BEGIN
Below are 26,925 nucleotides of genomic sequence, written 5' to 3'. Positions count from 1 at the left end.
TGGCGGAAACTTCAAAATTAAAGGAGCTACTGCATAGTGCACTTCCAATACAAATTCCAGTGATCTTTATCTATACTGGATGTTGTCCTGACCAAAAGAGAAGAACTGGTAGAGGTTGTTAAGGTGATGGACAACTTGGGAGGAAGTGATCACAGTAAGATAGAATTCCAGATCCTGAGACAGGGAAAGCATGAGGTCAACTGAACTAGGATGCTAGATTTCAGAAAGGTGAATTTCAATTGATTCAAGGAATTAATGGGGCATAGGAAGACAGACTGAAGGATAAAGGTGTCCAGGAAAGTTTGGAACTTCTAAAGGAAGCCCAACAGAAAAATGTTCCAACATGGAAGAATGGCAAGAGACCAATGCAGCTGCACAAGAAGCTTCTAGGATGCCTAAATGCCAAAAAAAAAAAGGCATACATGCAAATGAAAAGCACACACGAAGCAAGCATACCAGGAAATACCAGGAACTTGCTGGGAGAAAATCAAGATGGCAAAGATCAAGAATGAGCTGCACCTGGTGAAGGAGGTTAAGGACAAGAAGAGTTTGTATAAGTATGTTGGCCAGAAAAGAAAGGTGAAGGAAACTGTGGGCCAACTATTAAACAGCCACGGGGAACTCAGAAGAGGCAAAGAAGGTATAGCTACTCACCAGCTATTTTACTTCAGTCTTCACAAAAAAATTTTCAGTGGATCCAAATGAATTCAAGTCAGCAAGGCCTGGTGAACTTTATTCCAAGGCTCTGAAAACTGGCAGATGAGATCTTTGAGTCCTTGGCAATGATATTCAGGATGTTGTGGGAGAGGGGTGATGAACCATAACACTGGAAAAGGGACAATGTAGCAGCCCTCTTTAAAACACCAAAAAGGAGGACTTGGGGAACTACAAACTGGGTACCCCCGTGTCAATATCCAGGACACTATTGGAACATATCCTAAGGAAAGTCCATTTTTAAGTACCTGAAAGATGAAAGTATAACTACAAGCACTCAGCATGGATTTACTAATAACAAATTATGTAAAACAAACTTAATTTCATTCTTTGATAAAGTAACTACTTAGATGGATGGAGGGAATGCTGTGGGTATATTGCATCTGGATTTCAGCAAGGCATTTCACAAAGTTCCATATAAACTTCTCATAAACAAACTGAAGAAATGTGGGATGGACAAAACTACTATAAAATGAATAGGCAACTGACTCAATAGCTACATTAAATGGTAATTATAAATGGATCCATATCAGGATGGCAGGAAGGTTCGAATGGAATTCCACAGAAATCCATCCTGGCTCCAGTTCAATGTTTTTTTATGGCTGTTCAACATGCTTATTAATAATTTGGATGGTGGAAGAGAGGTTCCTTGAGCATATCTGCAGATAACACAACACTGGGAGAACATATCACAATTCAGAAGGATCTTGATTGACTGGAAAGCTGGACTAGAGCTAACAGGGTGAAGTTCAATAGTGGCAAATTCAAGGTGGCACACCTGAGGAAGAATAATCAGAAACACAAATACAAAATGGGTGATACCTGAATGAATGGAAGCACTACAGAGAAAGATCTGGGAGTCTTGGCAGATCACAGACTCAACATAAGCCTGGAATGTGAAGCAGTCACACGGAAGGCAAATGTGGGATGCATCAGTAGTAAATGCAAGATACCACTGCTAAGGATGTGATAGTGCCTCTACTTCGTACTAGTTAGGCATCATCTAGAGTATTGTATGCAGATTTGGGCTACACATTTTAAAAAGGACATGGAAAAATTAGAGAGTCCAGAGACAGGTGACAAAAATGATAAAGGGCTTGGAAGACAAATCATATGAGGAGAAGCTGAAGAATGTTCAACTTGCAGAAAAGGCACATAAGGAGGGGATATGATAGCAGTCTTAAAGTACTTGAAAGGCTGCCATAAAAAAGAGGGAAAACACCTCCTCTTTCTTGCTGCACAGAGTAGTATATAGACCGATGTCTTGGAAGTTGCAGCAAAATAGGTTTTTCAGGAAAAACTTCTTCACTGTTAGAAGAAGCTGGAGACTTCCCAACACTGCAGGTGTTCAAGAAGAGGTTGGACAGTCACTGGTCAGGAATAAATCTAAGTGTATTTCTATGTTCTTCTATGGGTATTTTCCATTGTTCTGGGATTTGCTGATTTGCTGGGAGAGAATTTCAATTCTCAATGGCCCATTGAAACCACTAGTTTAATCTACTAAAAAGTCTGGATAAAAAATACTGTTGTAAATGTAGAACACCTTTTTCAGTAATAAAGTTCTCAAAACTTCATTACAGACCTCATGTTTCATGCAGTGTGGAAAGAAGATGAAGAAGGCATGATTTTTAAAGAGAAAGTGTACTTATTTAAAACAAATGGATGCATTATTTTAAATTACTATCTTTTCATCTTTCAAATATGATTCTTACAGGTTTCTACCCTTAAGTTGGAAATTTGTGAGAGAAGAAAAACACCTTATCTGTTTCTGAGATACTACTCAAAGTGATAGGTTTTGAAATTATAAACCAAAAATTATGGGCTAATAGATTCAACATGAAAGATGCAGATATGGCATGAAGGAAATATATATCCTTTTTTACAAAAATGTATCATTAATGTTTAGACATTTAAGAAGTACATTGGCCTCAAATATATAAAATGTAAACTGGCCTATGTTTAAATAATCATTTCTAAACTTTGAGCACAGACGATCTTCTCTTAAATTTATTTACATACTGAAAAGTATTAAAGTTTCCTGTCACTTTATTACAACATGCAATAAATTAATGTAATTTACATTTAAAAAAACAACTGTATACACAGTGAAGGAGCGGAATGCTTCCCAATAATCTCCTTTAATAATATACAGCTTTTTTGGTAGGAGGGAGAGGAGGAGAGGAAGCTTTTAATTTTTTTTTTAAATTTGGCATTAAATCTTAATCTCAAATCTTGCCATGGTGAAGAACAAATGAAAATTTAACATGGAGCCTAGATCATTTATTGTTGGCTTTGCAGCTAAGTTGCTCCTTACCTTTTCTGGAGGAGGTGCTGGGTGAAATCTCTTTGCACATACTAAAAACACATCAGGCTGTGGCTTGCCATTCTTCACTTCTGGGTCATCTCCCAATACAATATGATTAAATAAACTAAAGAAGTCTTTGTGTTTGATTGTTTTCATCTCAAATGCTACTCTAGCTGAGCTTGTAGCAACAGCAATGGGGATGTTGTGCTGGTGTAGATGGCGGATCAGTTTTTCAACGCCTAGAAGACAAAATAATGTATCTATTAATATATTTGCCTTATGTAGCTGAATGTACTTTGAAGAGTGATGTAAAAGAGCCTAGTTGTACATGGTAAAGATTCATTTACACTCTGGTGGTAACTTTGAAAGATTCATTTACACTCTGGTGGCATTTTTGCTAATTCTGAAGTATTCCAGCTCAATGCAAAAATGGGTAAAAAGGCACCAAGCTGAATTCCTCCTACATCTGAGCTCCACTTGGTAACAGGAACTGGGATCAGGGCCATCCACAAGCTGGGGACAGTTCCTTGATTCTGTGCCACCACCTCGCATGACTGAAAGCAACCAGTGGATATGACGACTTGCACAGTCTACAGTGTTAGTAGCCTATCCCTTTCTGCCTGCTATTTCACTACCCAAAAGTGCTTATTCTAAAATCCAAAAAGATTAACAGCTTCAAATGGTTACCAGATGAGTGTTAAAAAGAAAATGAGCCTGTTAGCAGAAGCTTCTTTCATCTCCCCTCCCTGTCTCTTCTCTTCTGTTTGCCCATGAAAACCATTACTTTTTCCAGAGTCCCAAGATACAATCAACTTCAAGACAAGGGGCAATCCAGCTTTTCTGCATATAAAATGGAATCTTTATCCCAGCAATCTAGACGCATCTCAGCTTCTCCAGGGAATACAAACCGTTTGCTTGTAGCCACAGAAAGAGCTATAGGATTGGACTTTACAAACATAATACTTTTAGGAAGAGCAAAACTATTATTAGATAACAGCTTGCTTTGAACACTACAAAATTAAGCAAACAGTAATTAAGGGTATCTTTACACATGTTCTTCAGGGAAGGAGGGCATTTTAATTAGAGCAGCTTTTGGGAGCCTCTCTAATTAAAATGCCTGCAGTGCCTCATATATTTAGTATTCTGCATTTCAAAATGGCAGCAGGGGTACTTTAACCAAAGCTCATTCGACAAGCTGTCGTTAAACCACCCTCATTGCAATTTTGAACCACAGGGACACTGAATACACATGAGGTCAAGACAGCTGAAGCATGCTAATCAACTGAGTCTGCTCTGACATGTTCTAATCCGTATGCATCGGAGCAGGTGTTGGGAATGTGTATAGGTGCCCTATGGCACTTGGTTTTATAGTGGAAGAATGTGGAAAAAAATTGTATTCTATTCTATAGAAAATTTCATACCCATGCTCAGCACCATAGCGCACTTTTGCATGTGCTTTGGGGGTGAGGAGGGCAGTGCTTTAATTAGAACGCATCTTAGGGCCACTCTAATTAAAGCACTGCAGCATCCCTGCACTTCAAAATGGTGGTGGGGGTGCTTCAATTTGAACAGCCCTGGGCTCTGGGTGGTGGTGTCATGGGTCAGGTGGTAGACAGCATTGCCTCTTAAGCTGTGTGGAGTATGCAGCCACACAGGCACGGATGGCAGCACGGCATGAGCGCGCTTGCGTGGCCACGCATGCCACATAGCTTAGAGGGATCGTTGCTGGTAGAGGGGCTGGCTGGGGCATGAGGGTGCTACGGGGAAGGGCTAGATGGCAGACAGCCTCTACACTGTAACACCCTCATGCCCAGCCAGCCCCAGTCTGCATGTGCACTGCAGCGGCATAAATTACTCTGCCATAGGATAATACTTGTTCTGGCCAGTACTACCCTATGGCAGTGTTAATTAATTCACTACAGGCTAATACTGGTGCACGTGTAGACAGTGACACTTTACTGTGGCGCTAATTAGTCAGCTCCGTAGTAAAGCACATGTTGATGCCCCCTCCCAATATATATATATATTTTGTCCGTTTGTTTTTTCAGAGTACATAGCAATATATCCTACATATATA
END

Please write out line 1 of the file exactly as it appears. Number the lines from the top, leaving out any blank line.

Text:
Below are 26,925 nucleotides of genomic sequence, written 5' to 3'. Positions count from 1 at the left end.